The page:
Fall TV 2014RecapReviewTV

‘Selfie’ Review/Recap: “Nuggets of Wisdom”

Laura Tormos ’18 / Emertainment Monthly Staff Writer

Da'Vine Joy Randolph and Karen Gillan in the Selfie episode "Nugget of Wisdom." Photo Credit: Nicole Wilder/ABC.
Da’Vine Joy Randolph and Karen Gillan in the Selfie episode “Nugget of Wisdom.” Photo Credit: Nicole Wilder/ABC.

In its fourth episode, “Nuggets of Wisdom,” Selfie continues to display the qualities of what seems to be shaping up to be a solid, promising, new TV sitcom. It has everything you could hope for in a 30-minute comedy: the laughs, plot progression, character growth, and something that Selfie seems to keep consistent with every one of its episodes: an overarching theme that threads everything together. This week, it was about realizing and loving who you are. Charmonique’s (Da’Vine Joy Randolph) last line to the priest before she dances solo to Mary J. Blige’s “Real Love” really does say it all: “I have self-love, and that’s real love.”

The episode did, of course, start with the usual display of Eliza Dooley’s (Karen Gillian) social media obsession, which at some point will likely begin to get old. Much like Henry’s (John Cho) lack of knowledge in social media, Eliza’s lack of knowledge in anything but can be seen as almost charming. Her comments when assigned to do something selfless by Henry are hilarious—and even better is her turning Charmonique’s wig room into a dance club so she can defend her “insta-crown” (or whatever she’d call it).

Most people would peg Eliza’s crowd to be vain and self-centred—which is how Eliza is more portrayed to be—but it is definitely becoming clearer and clearer that Eliza is, at heart, a giving and caring person. She may have initially not been able to think of a single way in which she could help Charmonique with her sitter problem (though, let’s be honest, she probably did and quickly dismissed it because no one, especially not Eliza, wants that kind of last minute responsibility), she eventually not only came around, but actually admitted to having fun later.

Da'Vine Joy Randolph and Karen Gillan in the Selfie episode "Nugget of Wisdom." Photo Credit: Nicole Wilder/ABC.
Da’Vine Joy Randolph and Karen Gillan in the Selfie episode “Nugget of Wisdom.” Photo Credit: Nicole Wilder/ABC.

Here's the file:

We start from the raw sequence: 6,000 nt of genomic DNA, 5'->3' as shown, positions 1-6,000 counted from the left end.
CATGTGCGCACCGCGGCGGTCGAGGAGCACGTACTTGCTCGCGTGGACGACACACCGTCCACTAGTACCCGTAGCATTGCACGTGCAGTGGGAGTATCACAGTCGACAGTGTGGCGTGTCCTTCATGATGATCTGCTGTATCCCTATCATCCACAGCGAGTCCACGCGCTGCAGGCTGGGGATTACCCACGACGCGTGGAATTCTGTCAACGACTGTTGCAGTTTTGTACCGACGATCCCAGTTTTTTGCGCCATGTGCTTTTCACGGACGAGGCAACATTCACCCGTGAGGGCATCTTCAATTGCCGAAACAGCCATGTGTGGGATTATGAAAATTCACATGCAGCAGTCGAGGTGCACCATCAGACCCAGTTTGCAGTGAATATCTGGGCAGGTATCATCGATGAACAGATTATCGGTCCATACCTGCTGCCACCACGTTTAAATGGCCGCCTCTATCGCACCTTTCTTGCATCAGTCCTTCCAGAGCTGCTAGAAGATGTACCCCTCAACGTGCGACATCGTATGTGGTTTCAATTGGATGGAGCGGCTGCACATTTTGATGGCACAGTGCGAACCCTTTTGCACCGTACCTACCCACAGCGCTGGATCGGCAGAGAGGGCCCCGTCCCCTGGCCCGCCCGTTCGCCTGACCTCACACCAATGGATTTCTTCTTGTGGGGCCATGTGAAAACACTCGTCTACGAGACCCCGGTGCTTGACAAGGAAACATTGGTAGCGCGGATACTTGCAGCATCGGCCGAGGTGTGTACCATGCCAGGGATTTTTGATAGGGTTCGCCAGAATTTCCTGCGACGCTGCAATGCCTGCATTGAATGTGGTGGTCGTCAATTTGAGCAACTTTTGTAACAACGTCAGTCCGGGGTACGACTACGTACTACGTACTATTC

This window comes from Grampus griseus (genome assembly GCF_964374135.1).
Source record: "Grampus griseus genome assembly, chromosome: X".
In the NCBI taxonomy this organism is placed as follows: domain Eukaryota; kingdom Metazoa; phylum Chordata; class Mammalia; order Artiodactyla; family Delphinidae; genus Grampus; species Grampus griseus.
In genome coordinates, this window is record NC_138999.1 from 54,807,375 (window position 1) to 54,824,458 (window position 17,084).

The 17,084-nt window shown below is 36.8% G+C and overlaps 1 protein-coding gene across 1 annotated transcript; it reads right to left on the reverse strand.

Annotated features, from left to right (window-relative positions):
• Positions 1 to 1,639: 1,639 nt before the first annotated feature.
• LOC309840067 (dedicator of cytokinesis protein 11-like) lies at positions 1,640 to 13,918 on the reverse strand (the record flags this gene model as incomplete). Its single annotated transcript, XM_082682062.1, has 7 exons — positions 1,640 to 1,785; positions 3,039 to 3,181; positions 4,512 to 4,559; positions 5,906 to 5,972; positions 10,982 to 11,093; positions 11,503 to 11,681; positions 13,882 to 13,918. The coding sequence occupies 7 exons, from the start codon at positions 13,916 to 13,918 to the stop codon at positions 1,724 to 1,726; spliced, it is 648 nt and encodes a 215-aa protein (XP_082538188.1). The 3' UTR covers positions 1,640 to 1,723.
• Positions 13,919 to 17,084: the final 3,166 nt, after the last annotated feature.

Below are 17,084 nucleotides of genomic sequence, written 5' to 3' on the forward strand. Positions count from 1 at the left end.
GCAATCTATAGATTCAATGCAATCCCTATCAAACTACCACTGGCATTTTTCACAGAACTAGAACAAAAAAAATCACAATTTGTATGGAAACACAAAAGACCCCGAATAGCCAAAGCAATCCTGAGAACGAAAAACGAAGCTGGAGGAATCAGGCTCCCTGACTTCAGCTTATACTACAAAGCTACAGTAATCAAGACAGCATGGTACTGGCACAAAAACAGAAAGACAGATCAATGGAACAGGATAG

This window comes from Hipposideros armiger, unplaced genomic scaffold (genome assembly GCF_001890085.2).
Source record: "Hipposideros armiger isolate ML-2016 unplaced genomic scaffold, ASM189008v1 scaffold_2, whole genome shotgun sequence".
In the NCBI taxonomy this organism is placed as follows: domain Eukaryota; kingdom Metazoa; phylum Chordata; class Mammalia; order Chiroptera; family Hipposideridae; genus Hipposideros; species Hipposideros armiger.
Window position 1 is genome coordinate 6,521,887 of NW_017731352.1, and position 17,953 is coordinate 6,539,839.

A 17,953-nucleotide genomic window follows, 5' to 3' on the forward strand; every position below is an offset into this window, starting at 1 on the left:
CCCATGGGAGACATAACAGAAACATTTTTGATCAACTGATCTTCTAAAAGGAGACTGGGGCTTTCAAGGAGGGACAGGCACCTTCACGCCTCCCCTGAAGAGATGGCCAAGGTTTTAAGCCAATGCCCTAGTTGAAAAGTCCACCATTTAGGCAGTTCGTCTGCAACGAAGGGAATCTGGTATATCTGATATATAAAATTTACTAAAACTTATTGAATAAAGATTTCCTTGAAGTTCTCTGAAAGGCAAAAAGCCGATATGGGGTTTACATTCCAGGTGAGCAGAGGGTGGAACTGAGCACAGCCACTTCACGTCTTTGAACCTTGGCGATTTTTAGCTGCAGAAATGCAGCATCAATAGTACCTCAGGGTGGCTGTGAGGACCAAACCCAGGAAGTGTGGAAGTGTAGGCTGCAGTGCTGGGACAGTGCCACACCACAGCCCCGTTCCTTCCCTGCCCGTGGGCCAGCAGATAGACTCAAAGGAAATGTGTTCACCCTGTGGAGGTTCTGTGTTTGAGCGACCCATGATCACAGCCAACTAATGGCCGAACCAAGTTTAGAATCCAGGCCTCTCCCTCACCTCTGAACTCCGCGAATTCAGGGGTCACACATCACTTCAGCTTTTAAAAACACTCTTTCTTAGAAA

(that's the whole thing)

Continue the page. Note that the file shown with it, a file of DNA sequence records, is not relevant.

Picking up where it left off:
Henry, being slower to do the same, makes sense given that he is in the opposite end of the spectrum of Eliza as a workaholic, which is not what would typically first come to mind as a problem. It becomes clearer with every episode that, while he may be “coaching” Eliza on how to more efficiently connect with reality and the people around her, he’s in need of as much coaching as she is. Admittedly, however, it is quite entertaining to hear his idea of relaxing on the weekend (which is, apparently, adding tortilla strips to his salad, spending his Saturday night with a jar of vitamins, and speaking in accents to his expired yogurt.) Although he was most likely trying to come off as sarcastic when he insisted that he had a “blast” over the weekend to Eliza when he was dancing to Charmonique’s son’s, (who was acting as the DJ in Eliza’s makeshift dance club), sick K-Pop tunes, it was most likely the absolute truth.

The best part of the entire episode, in fact, is very likely to be her son. Not because of his DJ-ing skills, though they are definitely more impressive than mine, but because of his hilarious deadpan delivery to some already-hilarious lines. His response to Eliza describing her social media fame rivalry with her “best friend” (“She a Virgo?” “Continue”) was particularly golden.

The one small complaint with the episode (though mostly based on a personal preference rather than a factual one, considering how predictable it was) was the inklings of romance between Henry and Eliza that finally began to surface at the end when he was wistfully contemplating what red-headed Korean offspring may look like. We all figured the romantic implications were coming, of course, considering this is a modern adaptation of My Fair Lady. Though most stories revolving around a male and a female working together and forming an unlikely alliance normally result in romances, there was a small hope maybe they would discard that aspect and keep it strictly at a friendship level—a man and a woman that simply have great platonic chemistry.

Though there is technically still plenty of time for Selfie, it is quite clear that it is simply just not to be. This, of course, is good news for those who were rooting for it—not so much for those who weren’t. Either way, Selfie continues to be smart and entertaining, and whatever the nature of Eliza and Henry’s relationship turns out to be, given what we have seen in terms of character development, it will likely be done very well.

Overall Episode Grade: A-

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